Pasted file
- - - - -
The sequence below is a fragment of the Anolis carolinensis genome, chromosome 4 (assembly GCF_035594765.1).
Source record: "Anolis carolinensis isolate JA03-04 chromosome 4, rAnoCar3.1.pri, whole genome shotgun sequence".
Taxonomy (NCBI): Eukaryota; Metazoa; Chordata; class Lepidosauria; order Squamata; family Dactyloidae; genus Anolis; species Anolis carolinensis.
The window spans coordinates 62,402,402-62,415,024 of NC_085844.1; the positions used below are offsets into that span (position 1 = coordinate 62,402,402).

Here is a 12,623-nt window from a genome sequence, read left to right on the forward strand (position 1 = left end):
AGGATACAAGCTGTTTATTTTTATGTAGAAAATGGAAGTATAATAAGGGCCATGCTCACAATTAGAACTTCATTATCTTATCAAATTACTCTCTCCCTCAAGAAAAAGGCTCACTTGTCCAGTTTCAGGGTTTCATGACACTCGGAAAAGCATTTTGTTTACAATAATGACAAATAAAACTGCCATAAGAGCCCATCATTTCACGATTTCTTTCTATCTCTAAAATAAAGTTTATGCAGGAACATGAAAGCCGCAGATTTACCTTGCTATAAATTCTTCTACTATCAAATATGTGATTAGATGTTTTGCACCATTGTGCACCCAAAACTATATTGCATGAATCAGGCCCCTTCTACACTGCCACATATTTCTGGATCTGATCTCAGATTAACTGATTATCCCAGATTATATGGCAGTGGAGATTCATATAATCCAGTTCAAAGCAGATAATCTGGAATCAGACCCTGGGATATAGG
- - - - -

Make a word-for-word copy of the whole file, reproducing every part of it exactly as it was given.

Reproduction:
The sequence below is a fragment of the Anolis carolinensis genome, chromosome 4 (assembly GCF_035594765.1).
Source record: "Anolis carolinensis isolate JA03-04 chromosome 4, rAnoCar3.1.pri, whole genome shotgun sequence".
Taxonomy (NCBI): Eukaryota; Metazoa; Chordata; class Lepidosauria; order Squamata; family Dactyloidae; genus Anolis; species Anolis carolinensis.
The window spans coordinates 62,402,402-62,415,024 of NC_085844.1; the positions used below are offsets into that span (position 1 = coordinate 62,402,402).

Here is a 12,623-nt window from a genome sequence, read left to right on the forward strand (position 1 = left end):
AGGATACAAGCTGTTTATTTTTATGTAGAAAATGGAAGTATAATAAGGGCCATGCTCACAATTAGAACTTCATTATCTTATCAAATTACTCTCTCCCTCAAGAAAAAGGCTCACTTGTCCAGTTTCAGGGTTTCATGACACTCGGAAAAGCATTTTGTTTACAATAATGACAAATAAAACTGCCATAAGAGCCCATCATTTCACGATTTCTTTCTATCTCTAAAATAAAGTTTATGCAGGAACATGAAAGCCGCAGATTTACCTTGCTATAAATTCTTCTACTATCAAATATGTGATTAGATGTTTTGCACCATTGTGCACCCAAAACTATATTGCATGAATCAGGCCCCTTCTACACTGCCACATATTTCTGGATCTGATCTCAGATTAACTGATTATCCCAGATTATATGGCAGTGGAGATTCATATAATCCAGTTCAAAGCAGATAATCTGGAATCAGACCCTGGGATATAGG